I’m going to have to make this a quick post, because I need to pack for a trip!
While I’ve had many successes with cake, I can’t say the same for muffins. I’ve had more misses than hits in the muffin department, and I think it’s because of the way the ingredients are combined. No creaming, just mixing wet ingredients into the dry and baking. I don’t think I have the lightest hand when combining muffin batter, and it results in strange aftertastes.
I once made an atrocious muffin from How To Be A Domestic Goddess, and it had a harsh baking soda aftertaste. So, for the next muffin recipe I tried from HTBADG, I halved the amount of baking powder and soda. And I got a disgusting, claggy, underdone, flat muffin.
So I learned my lesson: follow the recipe. Which is what I did with these upside-down caramel apple muffins. The recipe is from NYT’s Melissa Clark, a writer I adore. She elevates the everyday with a twist in technique or by adding an unusual element, and her laidback style (in front of the camera and on paper) makes the recipe easy to follow. In this recipe, she’s added fruit and baked it under dollops of muffin batter, so the apple slices get a lovely caramelization. Plus, they look pretty cute.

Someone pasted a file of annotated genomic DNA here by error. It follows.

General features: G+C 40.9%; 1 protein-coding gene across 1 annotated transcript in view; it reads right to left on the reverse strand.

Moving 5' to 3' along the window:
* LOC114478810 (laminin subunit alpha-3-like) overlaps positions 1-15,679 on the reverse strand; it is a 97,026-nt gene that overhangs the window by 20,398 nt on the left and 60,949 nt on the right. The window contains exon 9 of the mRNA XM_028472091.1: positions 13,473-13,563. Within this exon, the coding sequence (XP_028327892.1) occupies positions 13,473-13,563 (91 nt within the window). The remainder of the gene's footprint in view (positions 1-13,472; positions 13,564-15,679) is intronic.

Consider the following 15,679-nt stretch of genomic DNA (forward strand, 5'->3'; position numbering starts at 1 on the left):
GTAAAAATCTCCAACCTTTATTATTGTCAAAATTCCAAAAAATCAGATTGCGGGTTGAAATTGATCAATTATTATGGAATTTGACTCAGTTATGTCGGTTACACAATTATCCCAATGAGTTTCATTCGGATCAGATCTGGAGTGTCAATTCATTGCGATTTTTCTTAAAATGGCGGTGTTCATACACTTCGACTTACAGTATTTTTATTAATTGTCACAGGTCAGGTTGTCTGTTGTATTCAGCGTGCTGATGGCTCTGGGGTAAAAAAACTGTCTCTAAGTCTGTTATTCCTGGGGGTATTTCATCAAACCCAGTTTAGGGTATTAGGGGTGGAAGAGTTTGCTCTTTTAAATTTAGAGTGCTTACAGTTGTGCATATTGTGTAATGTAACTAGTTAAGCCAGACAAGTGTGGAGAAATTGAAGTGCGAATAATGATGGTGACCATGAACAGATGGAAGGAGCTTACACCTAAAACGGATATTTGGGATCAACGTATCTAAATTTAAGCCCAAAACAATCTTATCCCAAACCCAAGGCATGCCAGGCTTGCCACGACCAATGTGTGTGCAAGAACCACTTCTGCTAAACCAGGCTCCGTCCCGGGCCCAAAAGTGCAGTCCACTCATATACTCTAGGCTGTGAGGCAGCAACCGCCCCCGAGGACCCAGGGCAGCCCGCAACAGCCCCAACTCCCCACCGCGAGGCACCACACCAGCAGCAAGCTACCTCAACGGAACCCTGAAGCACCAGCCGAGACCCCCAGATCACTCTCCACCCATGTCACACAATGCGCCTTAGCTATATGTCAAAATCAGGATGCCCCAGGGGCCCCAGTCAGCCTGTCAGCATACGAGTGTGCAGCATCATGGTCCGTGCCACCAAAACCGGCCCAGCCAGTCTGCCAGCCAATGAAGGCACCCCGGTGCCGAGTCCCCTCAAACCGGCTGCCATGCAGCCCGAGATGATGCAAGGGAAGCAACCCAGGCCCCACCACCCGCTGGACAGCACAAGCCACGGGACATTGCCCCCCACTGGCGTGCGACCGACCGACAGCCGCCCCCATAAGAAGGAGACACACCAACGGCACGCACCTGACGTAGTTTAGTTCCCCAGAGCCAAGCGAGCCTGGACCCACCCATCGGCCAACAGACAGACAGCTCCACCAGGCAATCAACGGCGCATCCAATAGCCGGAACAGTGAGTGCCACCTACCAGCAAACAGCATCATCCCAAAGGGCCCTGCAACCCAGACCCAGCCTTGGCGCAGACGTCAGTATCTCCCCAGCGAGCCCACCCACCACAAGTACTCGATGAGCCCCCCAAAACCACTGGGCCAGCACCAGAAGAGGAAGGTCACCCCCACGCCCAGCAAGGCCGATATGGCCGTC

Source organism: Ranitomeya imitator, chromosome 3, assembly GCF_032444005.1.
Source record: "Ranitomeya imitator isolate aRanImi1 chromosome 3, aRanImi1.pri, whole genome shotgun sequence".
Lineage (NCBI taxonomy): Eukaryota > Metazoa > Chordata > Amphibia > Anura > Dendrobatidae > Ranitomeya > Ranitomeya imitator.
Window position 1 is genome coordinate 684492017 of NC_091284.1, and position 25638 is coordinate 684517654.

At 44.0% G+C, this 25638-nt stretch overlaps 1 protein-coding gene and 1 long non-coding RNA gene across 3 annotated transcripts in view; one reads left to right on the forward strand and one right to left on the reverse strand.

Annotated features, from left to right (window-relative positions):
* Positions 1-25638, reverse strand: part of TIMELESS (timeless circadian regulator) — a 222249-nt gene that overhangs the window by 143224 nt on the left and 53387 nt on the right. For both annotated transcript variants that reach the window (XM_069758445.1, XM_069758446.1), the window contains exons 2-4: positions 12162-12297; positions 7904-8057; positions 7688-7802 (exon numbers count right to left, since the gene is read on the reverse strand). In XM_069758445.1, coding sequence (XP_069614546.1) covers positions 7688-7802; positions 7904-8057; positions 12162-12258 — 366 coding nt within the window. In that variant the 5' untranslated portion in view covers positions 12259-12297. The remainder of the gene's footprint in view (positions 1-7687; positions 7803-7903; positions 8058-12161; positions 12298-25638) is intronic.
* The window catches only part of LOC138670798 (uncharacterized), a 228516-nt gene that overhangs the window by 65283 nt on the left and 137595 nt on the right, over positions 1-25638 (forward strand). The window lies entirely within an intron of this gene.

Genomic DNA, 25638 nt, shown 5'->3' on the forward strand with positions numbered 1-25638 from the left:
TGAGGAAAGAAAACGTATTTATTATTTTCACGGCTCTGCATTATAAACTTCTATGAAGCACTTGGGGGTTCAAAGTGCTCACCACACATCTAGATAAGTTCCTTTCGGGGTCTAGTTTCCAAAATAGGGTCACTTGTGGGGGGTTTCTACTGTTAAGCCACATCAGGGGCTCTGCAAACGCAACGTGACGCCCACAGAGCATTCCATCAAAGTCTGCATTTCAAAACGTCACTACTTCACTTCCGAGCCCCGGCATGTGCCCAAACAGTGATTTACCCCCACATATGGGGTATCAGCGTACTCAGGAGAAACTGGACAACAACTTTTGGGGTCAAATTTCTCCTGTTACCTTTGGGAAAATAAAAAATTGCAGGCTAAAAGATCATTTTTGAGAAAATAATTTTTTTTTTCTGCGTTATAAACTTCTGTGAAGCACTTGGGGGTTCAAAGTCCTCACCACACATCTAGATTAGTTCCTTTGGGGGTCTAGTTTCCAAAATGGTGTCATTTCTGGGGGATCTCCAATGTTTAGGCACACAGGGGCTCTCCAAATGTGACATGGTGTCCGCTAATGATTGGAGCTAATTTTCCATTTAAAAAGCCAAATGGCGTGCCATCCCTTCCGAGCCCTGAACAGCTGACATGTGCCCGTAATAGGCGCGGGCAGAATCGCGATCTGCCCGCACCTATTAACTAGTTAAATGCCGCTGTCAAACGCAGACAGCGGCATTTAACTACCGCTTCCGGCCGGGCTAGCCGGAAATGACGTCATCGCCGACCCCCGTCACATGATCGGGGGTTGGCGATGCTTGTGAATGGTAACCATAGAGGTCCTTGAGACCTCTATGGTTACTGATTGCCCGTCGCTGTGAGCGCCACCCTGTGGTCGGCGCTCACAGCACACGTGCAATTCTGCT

The only substitute I used was yogurt in lieu of sour cream. The original recipe is over at the NYT cooking page.
I have been on a blondie-baking spree. Is it just me, or are blondies having a moment once again? Sizzling brownies are not going off dessert menus in India anytime soon (and honestly, in most restaurants, what you get is a burnt brownie, not a sizzling one,) but I can’t help but notice how blondies have been doing the rounds on the blogosphere. Just look here, here, here and here. And each adapted in a fun, eat-the-batter-with-a-spoon way!
I know blondies are nothing new, they have been around for ages now. I was re-introduced to them via Melissa Clark’s NYT column, A Good Appetite. (I absolutely love her recipes and innovations- and her use of good-quality pantry ingredients to make an everyday meal special.) I was suddenly in the blondie fast lane. I looked them up on every possible online food publication and blog, read and re-read recipes from magazines and cookbooks, was kind of shocked when I learned Nigella’s How To Be A Domestic Goddess didn’t have a blondie recipe…I even stalked a prominent British food writer’s Instagram stream and point-blank asked her if she had a perfect blondie recipe.
After browsing recipes for a while, it was the variations in sugar combinations that struck me most- with each recipe using some form of brown sugar.
Ina Garten: Lightly packed light brown sugar + granulated sugar
Alice Medrich: Tightly packed light brown sugar
Bobby Flay: Light brown muscovado + dark brown muscovado
Deb Perelman: Dark brown sugar
Pooja Dhingra: Light brown sugar
But the recipe I’m sharing today is none of the above, it’s what got me interested in blondies in the first place: Melissa Clark’s Chocolate-Crusted Banana Blondies. Continue reading